When "The Last Stand," Arnold Schwarzenegger's comeback film, is released on Jan. 18, Kim Jee-woon ("A Tale of Two Sisters," "The Good, the Bad, the Weird") will become the first Korean director to break into Hollywood. A few weeks later, Park Chan-wook ("Oldboy," "Thirst") becomes the second, with "Stoker" (with Nicole Kidman); and not too long thereafter they will be joined by Bong Joon-ho ("The Host") with "Snowpiercer," starring Chris Evans and Jamie Bell.
Kim's previous film, "Doomsday Book," has recently been released on home video. Actually it's his previous third-of-a-film: he directed only the middle story of this three-part sci-fi anthology, Yim Pil-Sung helming the other two installments. The first is "Brave New World," a comically disgusting zombie apocalypse story; it's amusing, though this turf is growing pretty worn down. "Happy Birthday," the final part, is a giant-comet-apocalypse tale that wittily suggests you can't be too cautious when buying on EBay.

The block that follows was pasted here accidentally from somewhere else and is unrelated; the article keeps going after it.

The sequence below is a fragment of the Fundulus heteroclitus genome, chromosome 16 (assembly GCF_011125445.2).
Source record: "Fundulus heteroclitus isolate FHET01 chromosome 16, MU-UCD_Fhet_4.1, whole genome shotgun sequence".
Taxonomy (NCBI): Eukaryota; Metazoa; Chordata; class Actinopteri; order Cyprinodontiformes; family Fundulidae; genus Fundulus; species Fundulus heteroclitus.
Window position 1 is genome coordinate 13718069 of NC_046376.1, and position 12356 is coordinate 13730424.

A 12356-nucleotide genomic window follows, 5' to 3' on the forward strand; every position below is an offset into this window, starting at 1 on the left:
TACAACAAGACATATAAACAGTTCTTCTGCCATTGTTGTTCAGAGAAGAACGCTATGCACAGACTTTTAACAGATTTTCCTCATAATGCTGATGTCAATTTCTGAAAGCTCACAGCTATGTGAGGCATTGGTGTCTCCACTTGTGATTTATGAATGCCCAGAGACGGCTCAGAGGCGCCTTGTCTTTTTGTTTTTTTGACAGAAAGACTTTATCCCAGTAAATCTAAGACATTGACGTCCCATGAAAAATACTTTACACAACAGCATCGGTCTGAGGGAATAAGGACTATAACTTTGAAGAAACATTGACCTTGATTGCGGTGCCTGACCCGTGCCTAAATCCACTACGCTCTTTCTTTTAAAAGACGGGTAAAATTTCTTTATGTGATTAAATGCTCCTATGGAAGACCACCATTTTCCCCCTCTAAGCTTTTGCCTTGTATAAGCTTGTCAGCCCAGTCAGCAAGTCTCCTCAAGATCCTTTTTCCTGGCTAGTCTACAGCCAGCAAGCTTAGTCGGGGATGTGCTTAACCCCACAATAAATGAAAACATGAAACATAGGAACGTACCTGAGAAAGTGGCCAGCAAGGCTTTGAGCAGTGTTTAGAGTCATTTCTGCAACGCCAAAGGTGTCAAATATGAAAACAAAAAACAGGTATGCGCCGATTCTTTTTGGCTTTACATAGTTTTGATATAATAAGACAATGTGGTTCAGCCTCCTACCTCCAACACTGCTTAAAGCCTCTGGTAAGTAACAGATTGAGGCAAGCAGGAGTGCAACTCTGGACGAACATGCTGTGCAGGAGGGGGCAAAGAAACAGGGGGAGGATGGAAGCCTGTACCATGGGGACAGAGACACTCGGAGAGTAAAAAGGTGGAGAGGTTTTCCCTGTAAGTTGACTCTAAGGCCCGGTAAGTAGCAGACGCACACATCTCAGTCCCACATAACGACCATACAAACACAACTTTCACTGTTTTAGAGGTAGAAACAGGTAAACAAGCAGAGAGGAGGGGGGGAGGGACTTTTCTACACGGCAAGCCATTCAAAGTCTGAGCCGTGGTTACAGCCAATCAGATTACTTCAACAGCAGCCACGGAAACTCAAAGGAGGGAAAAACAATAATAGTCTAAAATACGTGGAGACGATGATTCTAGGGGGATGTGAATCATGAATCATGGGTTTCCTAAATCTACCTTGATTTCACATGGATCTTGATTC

In between these is Kim's futuristic "The Heavenly Creature," about a monastery, one of whose robots seems to have gained self-awareness and may even be a manifestation of Buddha himself. Unlike Yim's frenetic stories, it's a contemplative, elegiac take on the old question of what it means to be "human." This is handily the best of an entertaining trio.
"Doomsday Book" (Well Go USA, Blu-ray, $29.98; DVD, $24.98)
ANDY KLEIN is the film critic for Marquee. He can also be heard on "FilmWeek" on KPCC-FM (89.3).